Insurance Contract Provisions

A recent case filed in Tarrant County was removed to Federal Court, Northern District, Fort Worth Division.  One issue dealt with the appraisal provision in the insurance contract.  The style of the case is, Reese Hallak v. Allstate Vehicle and Property Insurance Company.

Hallak sued Allstate for breach of contract and violations of the Texas Insurance Code.  Hallak’s petition alleges Allstate mishandled and underpaid him for two separate property damage claims.  After removal to Federal Court, Allstate filed a Motion To Abate Pending Appraisal, arguing that, pursuant to the terms of the insurance contract between the parties, this case should be abated until conclusion of the appraisal process.

There is no specific federal statute or rule which expressly authorizes a motion to abate.  The court’s decision to do so is largely a matter of judicial discretion.

The Court applies the law of the forum state, which here is Texas and is bound the substantive law as interpreted by the state’s highest court.

This court, then cites the appraisal provision in the Allstate policy, the last paragraph of which states “Action Against Us.  No one may bring an action against us unless there has been full compliance with all policy terms.”

Appraisals are intended to take place before suit is filed and Texas has held it is a condition precedent to suit.  Under Texas law, an insured’s failure to comply with a condition precedent constitutes grounds for abating the suit.

The Court must presume that parties to a contract intend every contractual provision to have some meaning.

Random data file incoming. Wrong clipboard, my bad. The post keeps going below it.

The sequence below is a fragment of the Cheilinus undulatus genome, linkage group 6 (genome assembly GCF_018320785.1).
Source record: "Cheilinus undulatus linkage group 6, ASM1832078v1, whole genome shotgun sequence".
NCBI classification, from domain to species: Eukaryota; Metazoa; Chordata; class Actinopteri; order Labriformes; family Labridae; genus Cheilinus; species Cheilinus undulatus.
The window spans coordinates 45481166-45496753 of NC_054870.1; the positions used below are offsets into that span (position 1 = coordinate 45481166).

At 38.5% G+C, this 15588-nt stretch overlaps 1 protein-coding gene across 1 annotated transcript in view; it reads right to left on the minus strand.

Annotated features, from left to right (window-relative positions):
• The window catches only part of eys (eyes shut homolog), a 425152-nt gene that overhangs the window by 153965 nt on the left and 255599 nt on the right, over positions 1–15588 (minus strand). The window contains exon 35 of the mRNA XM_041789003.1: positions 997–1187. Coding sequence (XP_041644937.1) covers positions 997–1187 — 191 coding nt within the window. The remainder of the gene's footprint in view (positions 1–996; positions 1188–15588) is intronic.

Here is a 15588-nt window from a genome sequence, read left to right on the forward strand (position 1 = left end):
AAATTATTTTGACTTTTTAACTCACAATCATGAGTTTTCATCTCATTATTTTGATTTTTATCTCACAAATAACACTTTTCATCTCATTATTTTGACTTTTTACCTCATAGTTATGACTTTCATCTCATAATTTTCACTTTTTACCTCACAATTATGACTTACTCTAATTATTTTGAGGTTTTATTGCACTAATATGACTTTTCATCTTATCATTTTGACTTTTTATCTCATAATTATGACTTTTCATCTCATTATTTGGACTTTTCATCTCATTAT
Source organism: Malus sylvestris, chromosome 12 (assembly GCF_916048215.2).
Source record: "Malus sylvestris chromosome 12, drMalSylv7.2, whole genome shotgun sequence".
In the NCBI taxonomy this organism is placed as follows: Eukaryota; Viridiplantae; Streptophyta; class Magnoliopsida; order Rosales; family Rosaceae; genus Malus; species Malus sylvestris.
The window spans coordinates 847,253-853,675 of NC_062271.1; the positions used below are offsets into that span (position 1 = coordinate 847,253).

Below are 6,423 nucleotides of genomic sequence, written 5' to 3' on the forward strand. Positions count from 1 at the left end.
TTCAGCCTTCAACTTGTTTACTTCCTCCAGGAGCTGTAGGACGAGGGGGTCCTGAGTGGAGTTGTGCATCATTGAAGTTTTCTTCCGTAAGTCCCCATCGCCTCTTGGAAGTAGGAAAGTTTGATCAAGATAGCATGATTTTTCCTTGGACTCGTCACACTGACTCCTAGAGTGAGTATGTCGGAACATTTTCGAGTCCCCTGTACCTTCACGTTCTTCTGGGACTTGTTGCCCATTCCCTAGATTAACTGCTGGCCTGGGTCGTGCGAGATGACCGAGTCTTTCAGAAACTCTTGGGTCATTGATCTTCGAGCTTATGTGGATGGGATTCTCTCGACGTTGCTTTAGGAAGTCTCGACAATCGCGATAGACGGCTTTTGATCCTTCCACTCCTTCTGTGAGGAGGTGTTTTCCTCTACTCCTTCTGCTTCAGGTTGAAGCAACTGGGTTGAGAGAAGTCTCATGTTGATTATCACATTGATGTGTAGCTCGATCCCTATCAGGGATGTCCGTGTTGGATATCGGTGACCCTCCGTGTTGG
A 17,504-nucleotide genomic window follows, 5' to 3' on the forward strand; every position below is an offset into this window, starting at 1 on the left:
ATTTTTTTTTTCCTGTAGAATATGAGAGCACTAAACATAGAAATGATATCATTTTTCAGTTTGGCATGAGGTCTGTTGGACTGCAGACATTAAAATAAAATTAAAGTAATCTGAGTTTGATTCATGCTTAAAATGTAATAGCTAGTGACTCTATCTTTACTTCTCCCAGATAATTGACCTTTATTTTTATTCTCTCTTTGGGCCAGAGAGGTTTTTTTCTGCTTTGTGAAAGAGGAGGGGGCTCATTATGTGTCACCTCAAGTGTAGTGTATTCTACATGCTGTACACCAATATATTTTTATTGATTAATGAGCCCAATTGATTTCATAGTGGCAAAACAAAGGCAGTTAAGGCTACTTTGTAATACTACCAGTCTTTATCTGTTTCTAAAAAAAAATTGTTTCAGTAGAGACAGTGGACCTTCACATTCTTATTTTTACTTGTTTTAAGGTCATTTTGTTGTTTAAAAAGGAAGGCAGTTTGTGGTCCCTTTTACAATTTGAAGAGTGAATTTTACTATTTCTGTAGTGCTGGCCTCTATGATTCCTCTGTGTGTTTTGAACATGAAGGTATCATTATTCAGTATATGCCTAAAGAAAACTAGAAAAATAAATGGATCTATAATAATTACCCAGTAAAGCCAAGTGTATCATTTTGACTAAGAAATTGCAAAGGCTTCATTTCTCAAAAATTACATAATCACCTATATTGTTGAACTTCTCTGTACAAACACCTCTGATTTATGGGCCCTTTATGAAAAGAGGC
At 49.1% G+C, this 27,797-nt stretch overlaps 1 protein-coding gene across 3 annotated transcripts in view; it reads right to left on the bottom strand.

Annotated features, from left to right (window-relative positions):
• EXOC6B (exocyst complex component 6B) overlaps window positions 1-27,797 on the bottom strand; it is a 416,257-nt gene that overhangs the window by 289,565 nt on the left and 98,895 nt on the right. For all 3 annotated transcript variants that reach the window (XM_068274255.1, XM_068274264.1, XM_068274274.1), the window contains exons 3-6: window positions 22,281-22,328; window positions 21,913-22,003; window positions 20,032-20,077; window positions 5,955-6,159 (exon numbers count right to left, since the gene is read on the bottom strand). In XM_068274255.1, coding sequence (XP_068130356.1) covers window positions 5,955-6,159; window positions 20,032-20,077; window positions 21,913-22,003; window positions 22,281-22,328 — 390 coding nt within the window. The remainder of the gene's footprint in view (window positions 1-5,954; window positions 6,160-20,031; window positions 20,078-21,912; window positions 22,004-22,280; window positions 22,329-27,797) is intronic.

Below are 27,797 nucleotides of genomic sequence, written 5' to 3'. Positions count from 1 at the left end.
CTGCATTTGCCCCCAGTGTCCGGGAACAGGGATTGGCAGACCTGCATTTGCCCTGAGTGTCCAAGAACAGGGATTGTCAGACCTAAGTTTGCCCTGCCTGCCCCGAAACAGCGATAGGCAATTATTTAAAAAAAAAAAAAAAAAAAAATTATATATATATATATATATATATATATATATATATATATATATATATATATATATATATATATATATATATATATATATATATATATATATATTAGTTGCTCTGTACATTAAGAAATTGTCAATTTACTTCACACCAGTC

Courts have enforced “Appraisal” clauses as “clear and unambiguous” in entitling the insurer to have the appraisal procedure followed and the underlying suit abated until the completion of that procedure.  A policy generally includes appraisal provisions to provide for a potential resolution of the dispute, such that the value of proceeding further in the litigation process will only be evident after the completion of the appraisal process.

Halleck’s argument was that he was also pursuing extra-contractual claims and that those claims do not require abatement.  Halleck pointed out that a recent Texas Supreme Court opinion that extra-contractual claims may be pursued in spite of there bring no breach of the insurance contract.  However, the Texas court recognized that “a successful independent-injury claim would be rare, and the Court in fact has yet to encounter one.”

This Court granted the Motion to Abate.

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